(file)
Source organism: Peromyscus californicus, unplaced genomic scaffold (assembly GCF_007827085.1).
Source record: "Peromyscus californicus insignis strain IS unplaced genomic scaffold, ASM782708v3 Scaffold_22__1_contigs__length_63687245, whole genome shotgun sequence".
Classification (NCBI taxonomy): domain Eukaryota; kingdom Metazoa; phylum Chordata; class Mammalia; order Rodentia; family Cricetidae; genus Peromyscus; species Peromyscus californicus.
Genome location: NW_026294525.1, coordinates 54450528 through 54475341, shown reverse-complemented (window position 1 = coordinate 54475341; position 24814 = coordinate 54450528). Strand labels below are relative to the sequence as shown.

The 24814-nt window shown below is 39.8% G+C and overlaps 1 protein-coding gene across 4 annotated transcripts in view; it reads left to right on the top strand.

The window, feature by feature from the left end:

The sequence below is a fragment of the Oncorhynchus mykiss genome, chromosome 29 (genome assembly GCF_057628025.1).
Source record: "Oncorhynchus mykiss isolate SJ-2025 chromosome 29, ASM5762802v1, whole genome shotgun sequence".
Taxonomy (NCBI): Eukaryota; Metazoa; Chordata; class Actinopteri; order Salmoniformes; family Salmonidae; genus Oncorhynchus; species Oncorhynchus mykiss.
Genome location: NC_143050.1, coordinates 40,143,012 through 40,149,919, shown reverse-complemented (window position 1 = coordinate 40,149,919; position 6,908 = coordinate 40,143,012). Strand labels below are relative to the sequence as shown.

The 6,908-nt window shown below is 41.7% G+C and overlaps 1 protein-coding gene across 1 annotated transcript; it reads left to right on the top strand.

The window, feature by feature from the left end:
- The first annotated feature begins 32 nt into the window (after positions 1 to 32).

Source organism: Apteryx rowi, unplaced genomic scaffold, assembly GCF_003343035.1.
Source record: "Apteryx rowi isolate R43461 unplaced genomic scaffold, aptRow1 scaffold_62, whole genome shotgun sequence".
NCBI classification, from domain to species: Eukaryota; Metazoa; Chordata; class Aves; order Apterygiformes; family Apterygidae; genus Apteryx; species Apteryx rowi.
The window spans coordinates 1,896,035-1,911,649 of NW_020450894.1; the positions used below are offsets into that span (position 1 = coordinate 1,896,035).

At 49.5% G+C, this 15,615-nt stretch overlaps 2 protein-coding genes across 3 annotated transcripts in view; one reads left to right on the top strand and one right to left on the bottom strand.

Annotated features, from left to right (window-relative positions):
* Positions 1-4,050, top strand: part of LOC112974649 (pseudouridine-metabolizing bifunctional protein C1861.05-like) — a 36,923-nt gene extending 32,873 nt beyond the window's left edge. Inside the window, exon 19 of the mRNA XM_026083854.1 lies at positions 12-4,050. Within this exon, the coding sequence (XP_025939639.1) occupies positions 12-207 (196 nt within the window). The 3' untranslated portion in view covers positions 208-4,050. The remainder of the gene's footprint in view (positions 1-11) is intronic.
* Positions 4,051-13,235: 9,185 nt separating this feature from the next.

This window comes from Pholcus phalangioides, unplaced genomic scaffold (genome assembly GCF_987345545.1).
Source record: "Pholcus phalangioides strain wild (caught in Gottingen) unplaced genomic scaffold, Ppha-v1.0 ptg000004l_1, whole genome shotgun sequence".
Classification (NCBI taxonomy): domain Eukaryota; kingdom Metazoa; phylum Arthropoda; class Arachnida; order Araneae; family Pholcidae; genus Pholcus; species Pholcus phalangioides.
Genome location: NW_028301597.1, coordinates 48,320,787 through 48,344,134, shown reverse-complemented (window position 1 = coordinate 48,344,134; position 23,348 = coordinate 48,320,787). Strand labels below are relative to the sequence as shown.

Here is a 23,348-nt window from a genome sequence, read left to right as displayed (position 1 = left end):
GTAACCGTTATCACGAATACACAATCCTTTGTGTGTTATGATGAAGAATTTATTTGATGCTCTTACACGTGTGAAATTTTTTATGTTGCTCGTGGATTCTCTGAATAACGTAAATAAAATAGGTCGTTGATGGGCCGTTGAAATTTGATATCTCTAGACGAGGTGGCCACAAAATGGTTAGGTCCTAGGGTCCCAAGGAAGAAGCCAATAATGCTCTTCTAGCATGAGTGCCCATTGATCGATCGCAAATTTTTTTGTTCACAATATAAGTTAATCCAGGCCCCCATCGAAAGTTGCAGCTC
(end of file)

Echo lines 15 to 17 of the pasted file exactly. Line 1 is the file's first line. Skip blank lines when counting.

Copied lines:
Source record: "Apteryx rowi isolate R43461 unplaced genomic scaffold, aptRow1 scaffold_62, whole genome shotgun sequence".
NCBI classification, from domain to species: Eukaryota; Metazoa; Chordata; class Aves; order Apterygiformes; family Apterygidae; genus Apteryx; species Apteryx rowi.
The window spans coordinates 1,896,035-1,911,649 of NW_020450894.1; the positions used below are offsets into that span (position 1 = coordinate 1,896,035).